This time, (d) is correct. For reasons that we explain at much greater length in a forthcoming review of the excise tax and the literature on cost-sharing for the Institute for America's Future, insurers and employers are most likely to respond to the cap by reducing benefits; that will mostly take the form of greater cost-sharing, and this will be particularly harmful to people with more health care needs who happen to work with other people with greater needs. But any measure that limits the ability to pay for health care with pre-tax dollars will help the federal budget, regardless of whether it is fair to beneficiaries. The conferees' problem, then, will be that the excise tax would help finance the rest of the health care reform, but do so in a particularly unfair way. It is also self-contradictory (since the idea of health care reform should be to help sick people get care) and likely unpopular (since it threatens, over time, to cut benefits for most Americans). But the problem is complicated by the fact that, nevertheless, setting some limit on what the federal government will subsidize through the tax code is reasonable in principle. The "gold-plated" plans, like for Goldman Sachs executives, are distinct exceptions, but that does not mean they deserve a subsidy.The right compromise in principle would be to define "excessive" insurance in terms of the benefit package, not the cost. Then any tax would apply to luxury vehicles (Cadillacs) instead of vehicles carrying particularly sick people (ambulances). For example, the standard could be the actuarial value of the House "premium" plan, with the health savings account limit on out-of-pocket costs for all forms of care. But this is a political question, something like the following:3. The House and Senate should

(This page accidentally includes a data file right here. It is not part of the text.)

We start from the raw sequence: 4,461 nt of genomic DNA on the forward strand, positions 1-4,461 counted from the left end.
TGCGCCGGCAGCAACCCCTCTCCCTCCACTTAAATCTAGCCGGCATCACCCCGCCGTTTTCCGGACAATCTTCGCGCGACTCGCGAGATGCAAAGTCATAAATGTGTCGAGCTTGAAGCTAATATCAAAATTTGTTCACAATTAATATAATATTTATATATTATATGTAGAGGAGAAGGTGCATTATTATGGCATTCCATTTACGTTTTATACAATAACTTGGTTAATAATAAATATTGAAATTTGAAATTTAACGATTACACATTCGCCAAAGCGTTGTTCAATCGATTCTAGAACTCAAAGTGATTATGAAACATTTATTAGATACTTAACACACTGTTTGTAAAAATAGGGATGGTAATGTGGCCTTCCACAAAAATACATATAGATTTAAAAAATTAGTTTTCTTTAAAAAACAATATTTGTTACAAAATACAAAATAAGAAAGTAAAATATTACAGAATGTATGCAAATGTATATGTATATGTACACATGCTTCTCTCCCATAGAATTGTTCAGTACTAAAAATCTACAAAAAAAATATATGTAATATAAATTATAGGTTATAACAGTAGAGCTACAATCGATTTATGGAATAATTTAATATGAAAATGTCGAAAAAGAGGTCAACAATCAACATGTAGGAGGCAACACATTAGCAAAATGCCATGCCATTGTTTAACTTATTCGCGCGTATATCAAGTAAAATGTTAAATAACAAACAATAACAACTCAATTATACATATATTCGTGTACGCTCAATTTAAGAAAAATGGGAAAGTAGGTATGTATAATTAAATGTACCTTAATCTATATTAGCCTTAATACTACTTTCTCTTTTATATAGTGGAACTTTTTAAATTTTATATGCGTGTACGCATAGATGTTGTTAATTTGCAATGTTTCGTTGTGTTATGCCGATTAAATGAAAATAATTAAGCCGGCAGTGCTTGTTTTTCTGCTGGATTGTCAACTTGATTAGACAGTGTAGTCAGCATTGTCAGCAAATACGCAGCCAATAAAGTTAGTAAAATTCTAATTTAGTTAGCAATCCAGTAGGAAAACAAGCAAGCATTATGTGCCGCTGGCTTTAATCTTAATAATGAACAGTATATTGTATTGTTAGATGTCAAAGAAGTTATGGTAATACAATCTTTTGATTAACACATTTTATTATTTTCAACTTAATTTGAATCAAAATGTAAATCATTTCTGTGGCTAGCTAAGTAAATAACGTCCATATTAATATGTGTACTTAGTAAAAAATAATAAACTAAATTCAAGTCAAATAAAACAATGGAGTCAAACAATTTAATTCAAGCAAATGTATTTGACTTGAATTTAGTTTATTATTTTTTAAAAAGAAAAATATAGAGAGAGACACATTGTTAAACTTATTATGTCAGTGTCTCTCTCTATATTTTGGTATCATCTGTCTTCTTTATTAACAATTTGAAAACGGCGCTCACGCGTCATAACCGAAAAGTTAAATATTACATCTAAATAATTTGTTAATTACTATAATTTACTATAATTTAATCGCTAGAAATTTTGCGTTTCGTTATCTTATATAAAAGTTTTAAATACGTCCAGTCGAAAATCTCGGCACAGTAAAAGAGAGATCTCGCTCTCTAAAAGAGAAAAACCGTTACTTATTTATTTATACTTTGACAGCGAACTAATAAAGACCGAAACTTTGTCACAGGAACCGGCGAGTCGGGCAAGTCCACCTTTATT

(a) Accept the Senate excise tax in spite of its many flaws.
(b) Dump the excise tax and find other financing for reform (which may be more popular with the public, but not in the Senate).
(c) Set a benefits standard, take whatever savings that gives and then make up the difference with other measures.
As a matter of policy, we think (c) is clearly the right answer. We think it's better politics, too. But we're not taking the test - or grading it.Timothy S. Jost holds the Robert L. Willett Family Professorship of Law at the Washington and Lee University School of Law. He is an expert on health care law and is co-author of a casebook, "Health Law." Joseph White is chairman and Luxenberg Family Professor of Public Policy and a professor of epidemiology and biostatistics, and the director of the Center for Policy Studies at Case Western University.